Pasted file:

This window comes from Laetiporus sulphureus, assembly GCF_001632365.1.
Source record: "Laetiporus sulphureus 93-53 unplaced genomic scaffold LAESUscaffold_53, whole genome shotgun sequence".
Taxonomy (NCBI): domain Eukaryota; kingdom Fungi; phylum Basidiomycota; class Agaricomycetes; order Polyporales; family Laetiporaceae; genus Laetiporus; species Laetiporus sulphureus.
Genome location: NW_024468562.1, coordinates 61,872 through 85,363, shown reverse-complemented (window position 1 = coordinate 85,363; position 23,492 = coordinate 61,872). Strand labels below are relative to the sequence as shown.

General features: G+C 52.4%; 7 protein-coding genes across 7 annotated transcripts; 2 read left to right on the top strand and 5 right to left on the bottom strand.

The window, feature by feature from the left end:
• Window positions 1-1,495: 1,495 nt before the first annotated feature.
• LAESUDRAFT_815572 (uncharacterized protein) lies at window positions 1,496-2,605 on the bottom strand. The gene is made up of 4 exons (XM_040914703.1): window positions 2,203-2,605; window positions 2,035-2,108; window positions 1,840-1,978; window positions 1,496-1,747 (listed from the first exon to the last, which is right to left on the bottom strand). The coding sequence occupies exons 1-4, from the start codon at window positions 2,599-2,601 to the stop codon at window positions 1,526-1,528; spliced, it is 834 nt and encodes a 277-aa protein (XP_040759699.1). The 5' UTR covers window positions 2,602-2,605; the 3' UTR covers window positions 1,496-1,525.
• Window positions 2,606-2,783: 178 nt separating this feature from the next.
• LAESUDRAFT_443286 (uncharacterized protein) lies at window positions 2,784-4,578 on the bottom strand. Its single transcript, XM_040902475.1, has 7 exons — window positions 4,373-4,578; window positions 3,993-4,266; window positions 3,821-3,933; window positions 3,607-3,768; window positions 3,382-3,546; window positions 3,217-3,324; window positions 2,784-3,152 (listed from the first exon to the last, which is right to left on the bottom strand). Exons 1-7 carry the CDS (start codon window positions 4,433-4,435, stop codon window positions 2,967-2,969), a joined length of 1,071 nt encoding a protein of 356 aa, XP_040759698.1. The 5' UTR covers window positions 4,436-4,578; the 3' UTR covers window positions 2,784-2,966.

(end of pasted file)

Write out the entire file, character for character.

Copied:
This window comes from Laetiporus sulphureus, assembly GCF_001632365.1.
Source record: "Laetiporus sulphureus 93-53 unplaced genomic scaffold LAESUscaffold_53, whole genome shotgun sequence".
Taxonomy (NCBI): domain Eukaryota; kingdom Fungi; phylum Basidiomycota; class Agaricomycetes; order Polyporales; family Laetiporaceae; genus Laetiporus; species Laetiporus sulphureus.
Genome location: NW_024468562.1, coordinates 61,872 through 85,363, shown reverse-complemented (window position 1 = coordinate 85,363; position 23,492 = coordinate 61,872). Strand labels below are relative to the sequence as shown.

General features: G+C 52.4%; 7 protein-coding genes across 7 annotated transcripts; 2 read left to right on the top strand and 5 right to left on the bottom strand.

The window, feature by feature from the left end:
• Window positions 1-1,495: 1,495 nt before the first annotated feature.
• LAESUDRAFT_815572 (uncharacterized protein) lies at window positions 1,496-2,605 on the bottom strand. The gene is made up of 4 exons (XM_040914703.1): window positions 2,203-2,605; window positions 2,035-2,108; window positions 1,840-1,978; window positions 1,496-1,747 (listed from the first exon to the last, which is right to left on the bottom strand). The coding sequence occupies exons 1-4, from the start codon at window positions 2,599-2,601 to the stop codon at window positions 1,526-1,528; spliced, it is 834 nt and encodes a 277-aa protein (XP_040759699.1). The 5' UTR covers window positions 2,602-2,605; the 3' UTR covers window positions 1,496-1,525.
• Window positions 2,606-2,783: 178 nt separating this feature from the next.
• LAESUDRAFT_443286 (uncharacterized protein) lies at window positions 2,784-4,578 on the bottom strand. Its single transcript, XM_040902475.1, has 7 exons — window positions 4,373-4,578; window positions 3,993-4,266; window positions 3,821-3,933; window positions 3,607-3,768; window positions 3,382-3,546; window positions 3,217-3,324; window positions 2,784-3,152 (listed from the first exon to the last, which is right to left on the bottom strand). Exons 1-7 carry the CDS (start codon window positions 4,433-4,435, stop codon window positions 2,967-2,969), a joined length of 1,071 nt encoding a protein of 356 aa, XP_040759698.1. The 5' UTR covers window positions 4,436-4,578; the 3' UTR covers window positions 2,784-2,966.